Dear Dr. Norquist:
I’ve been married for 20 years now and I have an 18 year-old son, whom I adore. I’ve been a home-keeper and mother my whole married life. I fully enjoyed devoting my time to raising my son. Last week, my husband and I dropped my son off at college for his freshman year. His college is in North Carolina – very far away. This week I’ve felt so empty and dead inside. I find myself either crying or in bed. I don’t have any desire to do anything at all – not even make dinner for my husband – which I’ve done faithfully for all these years. I’ve never felt this way before. What can I do to get back to my old self?
Dr. Norquist responds:
With your son out of the house and managing his own life, the focus, drive and meaning that energized your days for so many years has suddenly disappeared. This drive had 18 years of focused attention. That kind of a drive cannot be immediately redirected. Think of it as a bicycle moving forward at a rapid pace. What happens if it can no longer move forward? It doesn’t suddenly change direction. Rather, it wobbles and then eventually falls broadside to the ground. Given this analogy, doesn’t it make sense that you are finding yourself without motivation or direction, lying in bed, unable to make dinner and be productive? It’s not that you can’t, or won’t get the wheel going again. It’s just that you are in a different phase of the cycle. Activity is followed by inertia. The harried completion of a project is followed by downtime. Your activity cycle will come around again. You will again feel motivated and engaged. Now is the time to appreciate your accomplishment, mourn the endings and inevitable changes and recover from the completion of this 18-year project. Soon enough you will feel revived, and energized for starting anew.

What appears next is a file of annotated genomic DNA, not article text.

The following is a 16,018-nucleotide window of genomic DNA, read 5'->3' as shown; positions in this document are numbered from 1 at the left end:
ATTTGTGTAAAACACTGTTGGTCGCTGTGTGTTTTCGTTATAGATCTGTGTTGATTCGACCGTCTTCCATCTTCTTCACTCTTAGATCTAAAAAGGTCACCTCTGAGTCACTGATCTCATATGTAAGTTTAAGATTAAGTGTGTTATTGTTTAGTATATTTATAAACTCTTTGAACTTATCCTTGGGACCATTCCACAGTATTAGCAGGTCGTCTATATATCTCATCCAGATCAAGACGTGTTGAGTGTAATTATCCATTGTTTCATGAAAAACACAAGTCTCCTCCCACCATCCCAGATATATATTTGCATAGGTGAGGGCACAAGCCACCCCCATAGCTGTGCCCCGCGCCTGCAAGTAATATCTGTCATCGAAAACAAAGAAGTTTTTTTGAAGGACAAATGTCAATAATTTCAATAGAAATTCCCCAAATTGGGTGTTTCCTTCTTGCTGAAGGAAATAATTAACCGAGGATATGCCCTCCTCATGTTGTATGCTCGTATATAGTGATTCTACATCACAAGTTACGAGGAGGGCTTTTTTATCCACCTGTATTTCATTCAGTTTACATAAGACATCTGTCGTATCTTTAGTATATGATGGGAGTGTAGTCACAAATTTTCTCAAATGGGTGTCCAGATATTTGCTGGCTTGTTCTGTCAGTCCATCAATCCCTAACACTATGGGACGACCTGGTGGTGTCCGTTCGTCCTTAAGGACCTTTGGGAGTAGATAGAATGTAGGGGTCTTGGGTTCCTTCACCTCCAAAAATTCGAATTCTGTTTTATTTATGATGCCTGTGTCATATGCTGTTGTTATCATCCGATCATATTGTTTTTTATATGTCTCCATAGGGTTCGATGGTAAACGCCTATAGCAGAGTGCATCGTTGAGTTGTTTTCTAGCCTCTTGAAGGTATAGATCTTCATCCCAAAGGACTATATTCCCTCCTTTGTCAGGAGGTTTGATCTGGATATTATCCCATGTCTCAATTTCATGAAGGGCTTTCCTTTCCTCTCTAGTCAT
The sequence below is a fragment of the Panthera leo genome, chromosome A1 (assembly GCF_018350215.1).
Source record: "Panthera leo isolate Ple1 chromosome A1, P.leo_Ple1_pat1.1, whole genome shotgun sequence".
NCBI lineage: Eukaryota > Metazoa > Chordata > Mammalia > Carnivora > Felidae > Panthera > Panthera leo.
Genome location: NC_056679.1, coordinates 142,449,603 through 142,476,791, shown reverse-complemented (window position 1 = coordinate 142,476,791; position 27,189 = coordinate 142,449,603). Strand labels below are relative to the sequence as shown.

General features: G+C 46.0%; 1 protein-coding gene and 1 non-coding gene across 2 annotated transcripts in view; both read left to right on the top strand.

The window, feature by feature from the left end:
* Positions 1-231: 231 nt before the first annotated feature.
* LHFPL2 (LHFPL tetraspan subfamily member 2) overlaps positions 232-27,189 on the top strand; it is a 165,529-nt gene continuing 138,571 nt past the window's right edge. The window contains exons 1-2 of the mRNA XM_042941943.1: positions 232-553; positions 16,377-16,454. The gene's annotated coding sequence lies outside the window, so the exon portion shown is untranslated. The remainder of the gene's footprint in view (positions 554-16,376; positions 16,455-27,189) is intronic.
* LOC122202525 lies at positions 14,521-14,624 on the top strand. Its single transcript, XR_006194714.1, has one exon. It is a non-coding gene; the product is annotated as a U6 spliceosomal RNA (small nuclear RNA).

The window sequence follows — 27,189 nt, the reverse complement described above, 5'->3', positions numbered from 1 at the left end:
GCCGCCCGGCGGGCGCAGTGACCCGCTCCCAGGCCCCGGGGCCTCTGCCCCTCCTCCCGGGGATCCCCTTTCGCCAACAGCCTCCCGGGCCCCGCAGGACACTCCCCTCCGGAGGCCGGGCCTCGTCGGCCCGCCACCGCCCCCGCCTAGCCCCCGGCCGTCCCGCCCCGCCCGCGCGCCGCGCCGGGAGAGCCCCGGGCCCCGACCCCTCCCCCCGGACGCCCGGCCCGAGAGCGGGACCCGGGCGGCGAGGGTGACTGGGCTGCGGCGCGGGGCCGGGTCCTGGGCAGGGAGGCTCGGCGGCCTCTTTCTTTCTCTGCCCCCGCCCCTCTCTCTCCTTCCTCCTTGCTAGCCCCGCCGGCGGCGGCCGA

Starting a new project requires desire, hope and an inspiring vision. This inspiring vision will create enough energy and drive to get the wheel rolling again in a new direction. When the time is right, you will start a new cycle. In this way life provides you with new experiences and new directions for your growth – emotionally, mentally and spiritually.
(Dr. Sallie Norquist is a licensed psychologist (NJ #2371) in private practice and is director of Chaitanya Counseling Services, a center for upliftment and enlivenment, in Hoboken.)Dr. Norquist and the staff of Chaitanya invite you to write them at Chaitanya Counseling Services, 51 Newark St., Suite 202, Hoboken, NJ 07030 or www.chaitanya.com or by e-mail at email@example.com, or by fax at (201) 656-4700. Questions can address various topics, including relationships, life’s stresses, difficulties, mysteries and dilemmas, as well as questions related to managing stress or alternative ways of understanding health-related concerns. 2012 Chaitanya Counseling Services